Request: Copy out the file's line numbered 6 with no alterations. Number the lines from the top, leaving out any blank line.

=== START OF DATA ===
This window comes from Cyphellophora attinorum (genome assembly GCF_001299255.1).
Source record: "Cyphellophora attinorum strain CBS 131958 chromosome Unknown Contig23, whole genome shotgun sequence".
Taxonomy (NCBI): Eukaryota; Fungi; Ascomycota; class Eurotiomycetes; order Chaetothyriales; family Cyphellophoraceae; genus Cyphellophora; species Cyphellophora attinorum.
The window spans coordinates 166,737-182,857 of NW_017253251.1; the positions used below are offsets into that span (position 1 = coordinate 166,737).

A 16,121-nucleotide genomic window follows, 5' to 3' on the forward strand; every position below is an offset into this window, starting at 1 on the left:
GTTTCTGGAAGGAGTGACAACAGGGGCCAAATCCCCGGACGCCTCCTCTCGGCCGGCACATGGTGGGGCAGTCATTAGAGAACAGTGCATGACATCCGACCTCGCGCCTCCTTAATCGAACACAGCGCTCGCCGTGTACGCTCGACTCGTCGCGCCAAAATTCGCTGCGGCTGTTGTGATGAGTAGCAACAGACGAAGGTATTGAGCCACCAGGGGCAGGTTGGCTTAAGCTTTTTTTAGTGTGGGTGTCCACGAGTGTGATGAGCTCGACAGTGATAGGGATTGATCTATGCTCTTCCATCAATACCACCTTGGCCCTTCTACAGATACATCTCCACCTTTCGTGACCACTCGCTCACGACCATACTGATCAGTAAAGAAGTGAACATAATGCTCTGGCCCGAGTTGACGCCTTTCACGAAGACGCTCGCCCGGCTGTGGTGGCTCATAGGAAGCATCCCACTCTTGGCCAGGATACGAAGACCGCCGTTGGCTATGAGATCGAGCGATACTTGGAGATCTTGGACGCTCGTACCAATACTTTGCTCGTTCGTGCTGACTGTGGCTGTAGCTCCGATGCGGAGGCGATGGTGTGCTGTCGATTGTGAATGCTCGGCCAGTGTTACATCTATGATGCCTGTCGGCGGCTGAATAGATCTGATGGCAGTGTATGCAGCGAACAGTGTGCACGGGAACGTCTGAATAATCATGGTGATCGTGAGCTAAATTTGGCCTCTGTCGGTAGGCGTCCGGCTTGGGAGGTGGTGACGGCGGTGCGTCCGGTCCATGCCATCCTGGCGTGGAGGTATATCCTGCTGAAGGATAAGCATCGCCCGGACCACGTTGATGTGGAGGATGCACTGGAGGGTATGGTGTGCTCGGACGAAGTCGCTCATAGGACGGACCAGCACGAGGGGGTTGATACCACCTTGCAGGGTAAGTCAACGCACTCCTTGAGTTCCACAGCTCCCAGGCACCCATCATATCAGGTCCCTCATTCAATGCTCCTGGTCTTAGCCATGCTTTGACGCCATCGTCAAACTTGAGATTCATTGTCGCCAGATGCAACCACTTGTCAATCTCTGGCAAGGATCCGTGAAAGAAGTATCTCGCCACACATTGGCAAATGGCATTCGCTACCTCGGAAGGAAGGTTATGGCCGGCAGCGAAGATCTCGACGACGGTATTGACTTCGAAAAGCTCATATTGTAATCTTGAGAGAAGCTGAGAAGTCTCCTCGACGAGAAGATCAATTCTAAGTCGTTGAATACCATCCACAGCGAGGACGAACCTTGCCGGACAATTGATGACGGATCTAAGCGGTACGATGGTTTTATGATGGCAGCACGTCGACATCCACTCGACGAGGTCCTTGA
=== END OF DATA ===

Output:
GTTTCTGGAAGGAGTGACAACAGGGGCCAAATCCCCGGACGCCTCCTCTCGGCCGGCACATGGTGGGGCAGTCATTAGAGAACAGTGCATGACATCCGACCTCGCGCCTCCTTAATCGAACACAGCGCTCGCCGTGTACGCTCGACTCGTCGCGCCAAAATTCGCTGCGGCTGTTGTGATGAGTAGCAACAGACGAAGGTATTGAGCCACCAGGGGCAGGTTGGCTTAAGCTTTTTTTAGTGTGGGTGTCCACGAGTGTGATGAGCTCGACAGTGATAGGGATTGATCTATGCTCTTCCATCAATACCACCTTGGCCCTTCTACAGATACATCTCCACCTTTCGTGACCACTCGCTCACGACCATACTGATCAGTAAAGAAGTGAACATAATGCTCTGGCCCGAGTTGACGCCTTTCACGAAGACGCTCGCCCGGCTGTGGTGGCTCATAGGAAGCATCCCACTCTTGGCCAGGATACGAAGACCGCCGTTGGCTATGAGATCGAGCGATACTTGGAGATCTTGGACGCTCGTACCAATACTTTGCTCGTTCGTGCTGACTGTGGCTGTAGCTCCGATGCGGAGGCGATGGTGTGCTGTCGATTGTGAATGCTCGGCCAGTGTTACATCTATGATGCCTGTCGGCGGCTGAATAGATCTGATGGCAGTGTATGCAGCGAACAGTGTGCACGGGAACGTCTGAATAATCATGGTGATCGTGAGCTAAATTTGGCCTCTGTCGGTAGGCGTCCGGCTTGGGAGGTGGTGACGGCGGTGCGTCCGGTCCATGCCATCCTGGCGTGGAGGTATATCCTGCTGAAGGATAAGCATCGCCCGGACCACGTTGATGTGGAGGATGCACTGGAGGGTATGGTGTGCTCGGACGAAGTCGCTCATAGGACGGACCAGCACGAGGGGGTTGATACCACCTTGCAGGGTAAGTCAACGCACTCCTTGAGTTCCACAGCTCCCAGGCACCCATCATATCAGGTCCCTCATTCAATGCTCCTGGTCTTAGCCATGCTTTGACGCCATCGTCAAACTTGAGATTCATTGTCGCCAGATGCAACCACTTGTCAATCTCTGGCAAGGATCCGTGAAAGAAGTATCTCGCCACACATTGGCAAATGGCATTCGCTACCTCGGAAGGAAGGTTATGGCCGGCAGCGAAGATCTCGACGACGGTATTGACTTCGAAAAGCTCATATTGTAATCTTGAGAGAAGCTGAGAAGTCTCCTCGACGAGAAGATCAATTCTAAGTCGTTGAATACCATCCACAGCGAGGACGAACCTTGCCGGACAATTGATGACGGATCTAAGCGGTACGATGGTTTTATGATGGCAGCACGTCGACATCCACTCGACGAGGTCCTTGA